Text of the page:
China’s banking and insurance regulator has asked banks and insurers to examine and tackle “weak points” in the country’s infrastructure sector.
According to Reuters, the China Banking and Insurance Regulatory Commission has called on the country’s financial institutions to give additional support to infrastructure investment, as well as importers and exporters.
In addition, the regulator wants to make sure that funding is not “blindly” withdrawn from creditworthy companies that are experiencing “temporary operational difficulties.”
Earlier this month, the regulator said it would give guidance to the nation’s institutions so that they will expand their financing offerings. With that in mind, the Commission also asked for a boost on medium- and long-term loans to prevent a strain on borrowers at the end of the month.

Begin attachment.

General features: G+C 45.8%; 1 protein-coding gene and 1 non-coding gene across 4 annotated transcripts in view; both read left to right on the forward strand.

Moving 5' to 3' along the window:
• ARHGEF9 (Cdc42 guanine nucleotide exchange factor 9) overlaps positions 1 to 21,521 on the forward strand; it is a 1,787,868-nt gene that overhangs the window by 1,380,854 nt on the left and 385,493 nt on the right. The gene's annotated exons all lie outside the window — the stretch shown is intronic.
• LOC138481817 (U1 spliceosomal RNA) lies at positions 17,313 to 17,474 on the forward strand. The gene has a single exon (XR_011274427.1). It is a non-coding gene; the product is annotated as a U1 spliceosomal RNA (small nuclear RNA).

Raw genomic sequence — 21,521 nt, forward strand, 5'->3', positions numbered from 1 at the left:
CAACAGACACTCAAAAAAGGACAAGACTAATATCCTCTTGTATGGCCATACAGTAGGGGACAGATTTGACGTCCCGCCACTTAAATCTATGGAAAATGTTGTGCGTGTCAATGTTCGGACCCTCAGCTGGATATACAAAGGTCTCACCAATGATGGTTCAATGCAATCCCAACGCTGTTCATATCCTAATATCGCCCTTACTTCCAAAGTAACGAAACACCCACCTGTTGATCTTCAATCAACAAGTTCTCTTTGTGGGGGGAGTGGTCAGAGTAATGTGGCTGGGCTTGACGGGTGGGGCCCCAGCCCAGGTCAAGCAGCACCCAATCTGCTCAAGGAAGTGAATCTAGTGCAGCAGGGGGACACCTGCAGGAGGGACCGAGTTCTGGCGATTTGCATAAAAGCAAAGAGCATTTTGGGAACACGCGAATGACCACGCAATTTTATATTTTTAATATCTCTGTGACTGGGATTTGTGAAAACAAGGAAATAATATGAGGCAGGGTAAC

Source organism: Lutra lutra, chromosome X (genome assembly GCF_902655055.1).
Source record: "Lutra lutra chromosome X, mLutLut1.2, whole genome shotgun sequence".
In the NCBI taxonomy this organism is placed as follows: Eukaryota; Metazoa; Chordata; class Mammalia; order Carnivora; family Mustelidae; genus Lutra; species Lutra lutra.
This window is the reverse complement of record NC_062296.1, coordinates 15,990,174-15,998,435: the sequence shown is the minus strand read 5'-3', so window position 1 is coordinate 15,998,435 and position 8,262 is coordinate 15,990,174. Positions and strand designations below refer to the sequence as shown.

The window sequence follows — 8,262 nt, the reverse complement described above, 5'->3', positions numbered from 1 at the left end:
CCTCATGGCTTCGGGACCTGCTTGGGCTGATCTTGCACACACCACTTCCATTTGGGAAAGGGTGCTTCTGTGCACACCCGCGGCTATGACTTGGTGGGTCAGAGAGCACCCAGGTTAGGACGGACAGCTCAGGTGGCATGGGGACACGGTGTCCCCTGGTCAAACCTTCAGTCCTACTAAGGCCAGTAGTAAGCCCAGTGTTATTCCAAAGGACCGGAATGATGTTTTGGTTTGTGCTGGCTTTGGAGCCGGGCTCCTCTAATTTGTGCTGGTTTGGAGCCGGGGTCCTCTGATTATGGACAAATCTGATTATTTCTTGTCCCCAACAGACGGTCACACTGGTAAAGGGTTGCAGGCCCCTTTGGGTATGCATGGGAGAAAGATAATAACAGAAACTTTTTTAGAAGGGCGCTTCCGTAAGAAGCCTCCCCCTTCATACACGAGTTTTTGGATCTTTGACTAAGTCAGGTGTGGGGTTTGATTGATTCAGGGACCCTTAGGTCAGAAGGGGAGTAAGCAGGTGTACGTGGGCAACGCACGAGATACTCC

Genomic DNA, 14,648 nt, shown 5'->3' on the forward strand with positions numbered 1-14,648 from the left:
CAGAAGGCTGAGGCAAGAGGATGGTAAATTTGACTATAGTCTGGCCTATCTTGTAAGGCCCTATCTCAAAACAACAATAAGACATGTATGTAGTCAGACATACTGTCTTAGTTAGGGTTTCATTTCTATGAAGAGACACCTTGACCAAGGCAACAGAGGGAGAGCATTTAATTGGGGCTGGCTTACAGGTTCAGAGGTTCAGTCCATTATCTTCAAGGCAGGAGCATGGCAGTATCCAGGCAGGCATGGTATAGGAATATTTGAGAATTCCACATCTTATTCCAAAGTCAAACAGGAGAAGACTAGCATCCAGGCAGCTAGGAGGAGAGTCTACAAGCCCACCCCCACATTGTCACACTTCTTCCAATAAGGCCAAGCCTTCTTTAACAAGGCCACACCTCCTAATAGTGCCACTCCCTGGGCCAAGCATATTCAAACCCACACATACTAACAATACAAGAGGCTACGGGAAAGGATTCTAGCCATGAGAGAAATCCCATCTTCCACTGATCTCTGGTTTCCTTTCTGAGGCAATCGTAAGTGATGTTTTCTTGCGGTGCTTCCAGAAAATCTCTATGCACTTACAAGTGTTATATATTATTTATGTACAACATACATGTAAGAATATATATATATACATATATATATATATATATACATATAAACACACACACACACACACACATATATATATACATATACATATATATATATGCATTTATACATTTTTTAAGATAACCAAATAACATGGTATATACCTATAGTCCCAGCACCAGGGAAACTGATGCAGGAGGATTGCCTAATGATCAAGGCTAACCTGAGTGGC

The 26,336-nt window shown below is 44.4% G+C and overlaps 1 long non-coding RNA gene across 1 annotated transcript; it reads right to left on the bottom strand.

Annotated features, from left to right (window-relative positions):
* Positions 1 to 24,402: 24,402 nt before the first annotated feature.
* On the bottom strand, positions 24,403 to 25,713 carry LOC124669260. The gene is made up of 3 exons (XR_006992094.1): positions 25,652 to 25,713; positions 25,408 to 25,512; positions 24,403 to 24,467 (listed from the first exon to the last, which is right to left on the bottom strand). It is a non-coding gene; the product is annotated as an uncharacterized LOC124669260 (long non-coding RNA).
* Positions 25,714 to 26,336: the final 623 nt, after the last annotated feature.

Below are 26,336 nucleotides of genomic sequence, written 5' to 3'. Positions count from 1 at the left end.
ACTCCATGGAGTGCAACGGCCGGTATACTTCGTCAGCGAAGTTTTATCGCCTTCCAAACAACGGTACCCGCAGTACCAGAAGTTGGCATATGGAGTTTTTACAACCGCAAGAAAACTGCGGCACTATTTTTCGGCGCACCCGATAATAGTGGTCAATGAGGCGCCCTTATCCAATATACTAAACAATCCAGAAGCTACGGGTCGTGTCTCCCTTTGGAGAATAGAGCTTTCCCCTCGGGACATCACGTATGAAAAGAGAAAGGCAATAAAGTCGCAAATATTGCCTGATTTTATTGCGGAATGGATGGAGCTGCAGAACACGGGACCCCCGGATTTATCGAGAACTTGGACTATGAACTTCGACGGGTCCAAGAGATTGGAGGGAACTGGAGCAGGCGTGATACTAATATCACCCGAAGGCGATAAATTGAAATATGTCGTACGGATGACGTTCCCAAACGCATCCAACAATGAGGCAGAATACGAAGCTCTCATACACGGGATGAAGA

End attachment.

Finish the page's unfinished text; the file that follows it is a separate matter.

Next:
The move comes as some of U.S. President Donald Trump’s advisers are pushing the president to set tariffs as high as 25 percent on $200 billion of Chinese imports — a dramatic increase from the original proposal for 10 percent. The White House should make a final decision sometime in late August on the tariffs, which are expected to target consumer goods and food, as well as machinery components.
“Once you go down the road of using tariffs to disrupt the Chinese, you have to say 25 percent compared to 10 percent,” said Derek Scissors, a China expert at the American Enterprise Institute (AEI) who advises the administration on trade.
The U.S. has already imposed 25 percent tariffs on $34 billion worth of Chinese imports, and is set to levy similar tariffs on an additional $16 billion of goods.
While a final decision on the tariffs hasn’t been made, China is already feeling the strain. Recent data showed business activities in the country slowed in July, with growing signs of the slowing economic expansion, including declining investments in factories, “anemic” household consumption, and increasing defaults among corporations.